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Acute myeloid leukemia

RUNX1 mutations in acute myeloid leukemia are associated with distinct clinico-pathologic and genetic features

A Corrigendum to this article was published on 02 November 2016

Abstract

We evaluated the frequency, genetic architecture, clinico-pathologic features and prognostic impact of RUNX1 mutations in 2439 adult patients with newly-diagnosed acute myeloid leukemia (AML). RUNX1 mutations were found in 245 of 2439 (10%) patients; were almost mutually exclusive of AML with recurrent genetic abnormalities; and they co-occurred with a complex pattern of gene mutations, frequently involving mutations in epigenetic modifiers (ASXL1, IDH2, KMT2A, EZH2), components of the spliceosome complex (SRSF2, SF3B1) and STAG2, PHF6, BCOR. RUNX1 mutations were associated with older age (16–59 years: 8.5%; 60 years: 15.1%), male gender, more immature morphology and secondary AML evolving from myelodysplastic syndrome. In univariable analyses, RUNX1 mutations were associated with inferior event-free (EFS, P<0.0001), relapse-free (RFS, P=0.0007) and overall survival (OS, P<0.0001) in all patients, remaining significant when age was considered. In multivariable analysis, RUNX1 mutations predicted for inferior EFS (P=0.01). The effect of co-mutation varied by partner gene, where patients with the secondary genotypes RUNX1mut/ASXL1mut (OS, P=0.004), RUNX1mut/SRSF2mut (OS, P=0.007) and RUNX1mut/PHF6mut (OS, P=0.03) did significantly worse, whereas patients with the genotype RUNX1mut/IDH2mut (OS, P=0.04) had a better outcome. In conclusion, RUNX1-mutated AML is associated with a complex mutation cluster and is correlated with distinct clinico-pathologic features and inferior prognosis.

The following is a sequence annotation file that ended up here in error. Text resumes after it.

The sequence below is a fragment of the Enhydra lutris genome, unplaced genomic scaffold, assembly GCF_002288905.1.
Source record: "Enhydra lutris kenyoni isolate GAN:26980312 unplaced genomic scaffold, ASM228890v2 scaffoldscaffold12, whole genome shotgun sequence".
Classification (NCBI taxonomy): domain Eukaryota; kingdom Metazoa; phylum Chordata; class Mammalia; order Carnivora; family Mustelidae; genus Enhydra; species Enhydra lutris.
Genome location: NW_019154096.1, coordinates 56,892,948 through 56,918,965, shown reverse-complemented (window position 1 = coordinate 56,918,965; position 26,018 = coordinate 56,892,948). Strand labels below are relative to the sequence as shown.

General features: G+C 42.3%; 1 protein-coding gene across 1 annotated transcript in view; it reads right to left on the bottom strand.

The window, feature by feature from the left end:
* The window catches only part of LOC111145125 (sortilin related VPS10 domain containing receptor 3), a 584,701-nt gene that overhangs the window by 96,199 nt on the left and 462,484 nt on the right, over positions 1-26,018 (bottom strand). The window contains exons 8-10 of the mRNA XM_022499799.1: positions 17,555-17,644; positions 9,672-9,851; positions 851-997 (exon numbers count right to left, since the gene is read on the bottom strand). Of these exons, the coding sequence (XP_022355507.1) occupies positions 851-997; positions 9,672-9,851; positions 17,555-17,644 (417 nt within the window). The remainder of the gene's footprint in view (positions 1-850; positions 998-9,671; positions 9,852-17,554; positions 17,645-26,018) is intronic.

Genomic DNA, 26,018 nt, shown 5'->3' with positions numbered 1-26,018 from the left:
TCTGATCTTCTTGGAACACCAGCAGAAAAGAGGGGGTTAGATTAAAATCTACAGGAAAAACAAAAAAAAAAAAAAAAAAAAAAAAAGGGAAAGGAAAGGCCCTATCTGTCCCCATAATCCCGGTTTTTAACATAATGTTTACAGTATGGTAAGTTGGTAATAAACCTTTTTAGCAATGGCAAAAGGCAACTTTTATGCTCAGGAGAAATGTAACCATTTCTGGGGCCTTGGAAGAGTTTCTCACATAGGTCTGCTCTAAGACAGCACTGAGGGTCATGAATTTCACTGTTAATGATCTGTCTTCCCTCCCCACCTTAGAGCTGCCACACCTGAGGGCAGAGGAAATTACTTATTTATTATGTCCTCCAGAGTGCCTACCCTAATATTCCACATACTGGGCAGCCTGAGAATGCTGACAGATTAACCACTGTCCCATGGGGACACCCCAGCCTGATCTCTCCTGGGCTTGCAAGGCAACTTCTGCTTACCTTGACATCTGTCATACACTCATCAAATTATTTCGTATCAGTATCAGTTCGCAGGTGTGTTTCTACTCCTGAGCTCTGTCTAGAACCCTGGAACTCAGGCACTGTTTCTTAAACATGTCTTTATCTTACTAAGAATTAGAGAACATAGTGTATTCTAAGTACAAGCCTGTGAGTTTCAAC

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Acknowledgements

Supported in part by grants 01GI9981 and 01KG0605 from the German Bundesministerium für Bildung und Forschung (BMBF), grant 109675 from the Deutsche Krebshilfe and the Sonderforschungsbereich (SFB) 1074 funded by the Deutsche Forschungsgemeinschaft (SFB 1074, projects B3 and B4). VG is a grant recipient of the Medical Faculty of Ulm University; LB and MH are Heisenberg Professors of the Deutsche Forschungsgemeinschaft (DFG, BU 1339/3-8 and HE 5240-6-1). HAK is in part supported by Deutsche Forschungsgemeinschaft (SFB 1074, project Z1), German Bundesministerium für Bildung und Forschung (BMBF; Gerontosys II, Forschungskern SyStaR, project ID 0315894); European Community's Seventh Framework Programme (FP7/2007-2013) under grant agreement nº 602783. AMLSG treatment trials were in part supported by Pfizer and Amgen. We are grateful to all members of the German-Austrian AML Study Group (AMLSG) for their participation in this study and providing patient samples; a list of participating institutions and investigators appears in the Supplementary information.

Author contributions

VIG, VT, RFS, KD and HD designed the research; VIG, VT, EP, PP, JH, TW and BK performed experiments; VIG, VT, EP, PP, JH, BS, TW, BK and KD analyzed results; DW, MG, JMK, HAK and RFS performed statistical analyses; CHK, HAH, PB, GH, AK, M Ringhoffer, KG, M Rummel, FT, MH, AG, LB, RFS, KD and HD accrued patients and provided material; VIG, VT, EP, RFS, KD and HD wrote the paper.

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Gaidzik, V., Teleanu, V., Papaemmanuil, E. et al. RUNX1 mutations in acute myeloid leukemia are associated with distinct clinico-pathologic and genetic features. Leukemia 30, 2160–2168 (2016). https://doi.org/10.1038/leu.2016.126

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